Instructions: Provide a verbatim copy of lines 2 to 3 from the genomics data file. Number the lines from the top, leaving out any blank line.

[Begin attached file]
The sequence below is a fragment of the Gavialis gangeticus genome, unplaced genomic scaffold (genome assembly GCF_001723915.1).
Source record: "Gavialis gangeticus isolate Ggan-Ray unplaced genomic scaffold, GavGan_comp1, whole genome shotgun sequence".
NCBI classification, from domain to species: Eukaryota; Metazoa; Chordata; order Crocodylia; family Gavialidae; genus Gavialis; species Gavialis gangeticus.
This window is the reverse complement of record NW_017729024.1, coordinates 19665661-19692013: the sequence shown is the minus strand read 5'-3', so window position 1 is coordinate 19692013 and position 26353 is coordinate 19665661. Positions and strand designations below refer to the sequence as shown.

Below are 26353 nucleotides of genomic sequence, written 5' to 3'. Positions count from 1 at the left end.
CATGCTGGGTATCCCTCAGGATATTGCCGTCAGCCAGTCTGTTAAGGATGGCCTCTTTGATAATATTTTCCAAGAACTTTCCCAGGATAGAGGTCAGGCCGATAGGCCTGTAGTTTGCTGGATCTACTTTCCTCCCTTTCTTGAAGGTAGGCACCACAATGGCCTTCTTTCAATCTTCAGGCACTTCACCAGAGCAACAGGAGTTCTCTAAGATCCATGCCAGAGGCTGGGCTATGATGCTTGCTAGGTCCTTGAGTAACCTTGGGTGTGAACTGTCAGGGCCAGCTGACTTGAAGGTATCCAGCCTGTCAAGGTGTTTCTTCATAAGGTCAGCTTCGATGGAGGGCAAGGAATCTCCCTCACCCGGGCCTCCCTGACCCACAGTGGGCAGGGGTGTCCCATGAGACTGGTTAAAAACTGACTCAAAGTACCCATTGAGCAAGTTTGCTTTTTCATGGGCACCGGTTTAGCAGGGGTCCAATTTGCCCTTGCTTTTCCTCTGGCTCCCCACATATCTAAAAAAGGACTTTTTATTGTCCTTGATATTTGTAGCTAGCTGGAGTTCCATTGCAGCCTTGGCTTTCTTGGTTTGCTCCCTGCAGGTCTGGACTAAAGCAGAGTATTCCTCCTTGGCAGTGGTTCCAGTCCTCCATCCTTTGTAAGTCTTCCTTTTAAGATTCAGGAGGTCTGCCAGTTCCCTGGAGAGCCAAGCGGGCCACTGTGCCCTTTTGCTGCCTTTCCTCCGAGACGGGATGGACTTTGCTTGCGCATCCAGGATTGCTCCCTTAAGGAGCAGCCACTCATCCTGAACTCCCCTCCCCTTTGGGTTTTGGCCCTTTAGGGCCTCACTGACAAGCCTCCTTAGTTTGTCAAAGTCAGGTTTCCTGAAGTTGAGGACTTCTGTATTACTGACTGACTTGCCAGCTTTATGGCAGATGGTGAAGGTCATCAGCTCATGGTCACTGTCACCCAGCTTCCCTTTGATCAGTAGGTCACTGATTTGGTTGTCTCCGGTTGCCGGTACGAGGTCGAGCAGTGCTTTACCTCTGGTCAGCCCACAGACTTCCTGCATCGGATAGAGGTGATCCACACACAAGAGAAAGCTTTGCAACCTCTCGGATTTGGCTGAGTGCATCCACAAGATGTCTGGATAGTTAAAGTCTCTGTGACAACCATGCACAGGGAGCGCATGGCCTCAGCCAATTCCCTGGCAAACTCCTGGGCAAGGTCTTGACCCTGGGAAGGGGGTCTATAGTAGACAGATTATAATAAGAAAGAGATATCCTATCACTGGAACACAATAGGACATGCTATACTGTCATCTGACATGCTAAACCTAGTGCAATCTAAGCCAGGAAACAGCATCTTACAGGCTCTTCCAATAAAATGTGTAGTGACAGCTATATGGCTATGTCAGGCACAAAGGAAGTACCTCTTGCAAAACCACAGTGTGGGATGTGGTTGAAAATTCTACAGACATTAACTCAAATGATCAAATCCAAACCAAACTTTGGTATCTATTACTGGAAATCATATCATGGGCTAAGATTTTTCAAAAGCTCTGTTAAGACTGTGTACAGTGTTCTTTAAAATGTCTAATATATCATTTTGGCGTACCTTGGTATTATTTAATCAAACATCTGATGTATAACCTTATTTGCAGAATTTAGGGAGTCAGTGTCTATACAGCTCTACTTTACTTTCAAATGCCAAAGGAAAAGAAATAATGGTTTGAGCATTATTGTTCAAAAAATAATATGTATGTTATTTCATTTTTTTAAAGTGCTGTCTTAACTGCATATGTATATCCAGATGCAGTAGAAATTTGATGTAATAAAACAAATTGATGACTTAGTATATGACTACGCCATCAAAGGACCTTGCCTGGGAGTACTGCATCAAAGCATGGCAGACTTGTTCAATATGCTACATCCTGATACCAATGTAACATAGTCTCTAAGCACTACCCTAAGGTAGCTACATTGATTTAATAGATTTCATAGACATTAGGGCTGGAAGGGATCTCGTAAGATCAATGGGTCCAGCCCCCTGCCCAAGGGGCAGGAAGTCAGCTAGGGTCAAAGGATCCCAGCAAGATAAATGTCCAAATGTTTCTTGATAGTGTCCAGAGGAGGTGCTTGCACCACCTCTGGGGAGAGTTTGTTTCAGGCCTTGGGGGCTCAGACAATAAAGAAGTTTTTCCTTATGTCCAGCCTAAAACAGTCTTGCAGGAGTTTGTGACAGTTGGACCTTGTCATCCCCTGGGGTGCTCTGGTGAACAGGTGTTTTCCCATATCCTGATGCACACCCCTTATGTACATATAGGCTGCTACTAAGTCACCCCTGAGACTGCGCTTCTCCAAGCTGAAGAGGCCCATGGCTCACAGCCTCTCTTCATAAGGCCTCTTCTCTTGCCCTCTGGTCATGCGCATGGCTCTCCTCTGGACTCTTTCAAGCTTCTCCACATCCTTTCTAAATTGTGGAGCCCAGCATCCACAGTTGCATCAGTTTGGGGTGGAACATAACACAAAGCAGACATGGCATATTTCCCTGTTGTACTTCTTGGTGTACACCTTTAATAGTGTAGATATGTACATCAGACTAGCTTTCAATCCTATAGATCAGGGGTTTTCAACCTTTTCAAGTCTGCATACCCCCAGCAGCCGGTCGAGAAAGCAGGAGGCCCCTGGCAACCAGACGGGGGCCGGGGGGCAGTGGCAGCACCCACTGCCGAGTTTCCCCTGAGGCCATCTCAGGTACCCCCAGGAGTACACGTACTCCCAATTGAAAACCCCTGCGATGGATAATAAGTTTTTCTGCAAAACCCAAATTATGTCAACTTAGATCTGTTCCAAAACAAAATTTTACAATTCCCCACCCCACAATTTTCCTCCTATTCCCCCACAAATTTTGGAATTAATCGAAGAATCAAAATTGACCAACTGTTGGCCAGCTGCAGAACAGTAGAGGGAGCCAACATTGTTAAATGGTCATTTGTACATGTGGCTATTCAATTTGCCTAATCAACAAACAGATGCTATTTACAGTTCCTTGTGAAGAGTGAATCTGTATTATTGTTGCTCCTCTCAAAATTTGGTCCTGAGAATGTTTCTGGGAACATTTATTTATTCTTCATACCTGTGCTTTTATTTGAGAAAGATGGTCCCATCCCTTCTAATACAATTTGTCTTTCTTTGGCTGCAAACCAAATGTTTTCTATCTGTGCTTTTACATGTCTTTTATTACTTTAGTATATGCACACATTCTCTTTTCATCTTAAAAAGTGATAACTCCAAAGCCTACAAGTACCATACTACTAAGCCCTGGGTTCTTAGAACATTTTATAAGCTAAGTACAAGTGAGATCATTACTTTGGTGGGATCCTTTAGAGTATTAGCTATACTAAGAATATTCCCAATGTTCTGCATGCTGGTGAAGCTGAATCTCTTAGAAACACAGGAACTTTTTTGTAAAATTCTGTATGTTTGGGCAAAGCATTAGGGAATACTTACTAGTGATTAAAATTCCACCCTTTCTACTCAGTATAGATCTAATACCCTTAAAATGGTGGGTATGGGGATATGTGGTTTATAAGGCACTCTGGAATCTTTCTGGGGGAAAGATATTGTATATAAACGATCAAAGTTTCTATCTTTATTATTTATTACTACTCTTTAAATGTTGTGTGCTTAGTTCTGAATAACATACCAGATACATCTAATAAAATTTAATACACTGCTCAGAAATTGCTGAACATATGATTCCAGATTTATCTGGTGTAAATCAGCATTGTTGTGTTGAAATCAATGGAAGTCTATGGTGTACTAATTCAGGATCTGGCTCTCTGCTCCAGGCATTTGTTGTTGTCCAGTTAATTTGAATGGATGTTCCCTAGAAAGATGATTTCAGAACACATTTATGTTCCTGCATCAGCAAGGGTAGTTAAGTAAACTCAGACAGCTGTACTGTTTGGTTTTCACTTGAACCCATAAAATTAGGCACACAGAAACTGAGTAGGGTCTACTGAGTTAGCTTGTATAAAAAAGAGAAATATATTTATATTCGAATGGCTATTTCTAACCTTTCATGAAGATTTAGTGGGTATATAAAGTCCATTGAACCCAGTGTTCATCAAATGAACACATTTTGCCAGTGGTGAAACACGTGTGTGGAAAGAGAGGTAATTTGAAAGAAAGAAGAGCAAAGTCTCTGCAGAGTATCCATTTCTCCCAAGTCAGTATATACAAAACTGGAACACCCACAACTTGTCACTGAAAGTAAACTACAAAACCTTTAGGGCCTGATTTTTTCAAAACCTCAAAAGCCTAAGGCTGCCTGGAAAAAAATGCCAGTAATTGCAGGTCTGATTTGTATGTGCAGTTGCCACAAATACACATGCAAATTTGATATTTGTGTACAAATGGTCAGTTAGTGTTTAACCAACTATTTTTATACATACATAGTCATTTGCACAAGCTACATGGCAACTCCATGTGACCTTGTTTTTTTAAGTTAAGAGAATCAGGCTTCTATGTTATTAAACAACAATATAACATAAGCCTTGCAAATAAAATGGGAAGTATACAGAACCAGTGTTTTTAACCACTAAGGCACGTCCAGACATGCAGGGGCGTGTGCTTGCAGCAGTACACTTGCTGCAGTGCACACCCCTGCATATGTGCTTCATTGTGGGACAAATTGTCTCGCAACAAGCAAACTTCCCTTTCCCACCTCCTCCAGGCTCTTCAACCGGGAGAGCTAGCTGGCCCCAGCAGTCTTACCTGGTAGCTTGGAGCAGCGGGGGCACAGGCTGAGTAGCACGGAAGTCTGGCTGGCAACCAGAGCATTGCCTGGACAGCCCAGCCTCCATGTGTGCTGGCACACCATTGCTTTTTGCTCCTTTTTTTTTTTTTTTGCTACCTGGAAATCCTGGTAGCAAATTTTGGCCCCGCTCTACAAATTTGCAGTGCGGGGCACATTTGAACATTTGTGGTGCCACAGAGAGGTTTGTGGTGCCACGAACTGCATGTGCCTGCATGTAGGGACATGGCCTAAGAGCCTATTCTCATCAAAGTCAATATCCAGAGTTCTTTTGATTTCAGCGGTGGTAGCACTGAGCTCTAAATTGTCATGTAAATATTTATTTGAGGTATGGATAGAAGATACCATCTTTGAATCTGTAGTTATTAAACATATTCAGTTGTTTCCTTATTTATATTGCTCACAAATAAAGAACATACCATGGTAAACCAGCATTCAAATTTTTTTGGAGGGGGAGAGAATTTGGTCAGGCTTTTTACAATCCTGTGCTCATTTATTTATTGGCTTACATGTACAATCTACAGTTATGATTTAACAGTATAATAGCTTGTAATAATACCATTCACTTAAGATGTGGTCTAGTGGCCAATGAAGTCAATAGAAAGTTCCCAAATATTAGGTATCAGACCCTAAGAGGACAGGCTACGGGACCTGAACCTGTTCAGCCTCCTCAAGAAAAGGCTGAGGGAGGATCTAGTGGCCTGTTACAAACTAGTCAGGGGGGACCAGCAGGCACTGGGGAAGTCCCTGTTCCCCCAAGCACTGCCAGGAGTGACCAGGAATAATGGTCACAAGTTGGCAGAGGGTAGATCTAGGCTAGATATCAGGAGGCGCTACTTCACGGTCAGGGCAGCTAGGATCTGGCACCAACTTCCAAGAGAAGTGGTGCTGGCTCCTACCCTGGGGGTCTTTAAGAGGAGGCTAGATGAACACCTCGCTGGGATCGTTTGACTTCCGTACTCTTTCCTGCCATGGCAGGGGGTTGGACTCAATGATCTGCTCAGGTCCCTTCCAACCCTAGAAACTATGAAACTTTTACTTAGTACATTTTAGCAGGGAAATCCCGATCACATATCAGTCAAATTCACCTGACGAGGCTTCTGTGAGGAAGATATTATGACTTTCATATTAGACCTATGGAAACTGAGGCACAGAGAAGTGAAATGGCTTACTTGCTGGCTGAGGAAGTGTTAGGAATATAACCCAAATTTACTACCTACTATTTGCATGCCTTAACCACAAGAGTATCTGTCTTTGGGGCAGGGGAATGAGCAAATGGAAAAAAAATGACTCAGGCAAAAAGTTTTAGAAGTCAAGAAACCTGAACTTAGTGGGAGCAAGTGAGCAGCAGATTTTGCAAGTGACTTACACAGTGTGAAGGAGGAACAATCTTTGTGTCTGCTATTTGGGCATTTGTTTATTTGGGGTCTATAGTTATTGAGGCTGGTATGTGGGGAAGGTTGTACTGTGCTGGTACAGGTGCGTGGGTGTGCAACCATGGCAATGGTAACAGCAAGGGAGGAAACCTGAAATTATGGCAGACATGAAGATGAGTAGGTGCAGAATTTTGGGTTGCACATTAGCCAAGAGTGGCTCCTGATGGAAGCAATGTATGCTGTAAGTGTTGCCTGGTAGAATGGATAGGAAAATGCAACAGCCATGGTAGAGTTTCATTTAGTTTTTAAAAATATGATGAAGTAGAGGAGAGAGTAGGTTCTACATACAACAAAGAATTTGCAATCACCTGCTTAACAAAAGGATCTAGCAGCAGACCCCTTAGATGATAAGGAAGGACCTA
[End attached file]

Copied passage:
Source record: "Gavialis gangeticus isolate Ggan-Ray unplaced genomic scaffold, GavGan_comp1, whole genome shotgun sequence".
NCBI classification, from domain to species: Eukaryota; Metazoa; Chordata; order Crocodylia; family Gavialidae; genus Gavialis; species Gavialis gangeticus.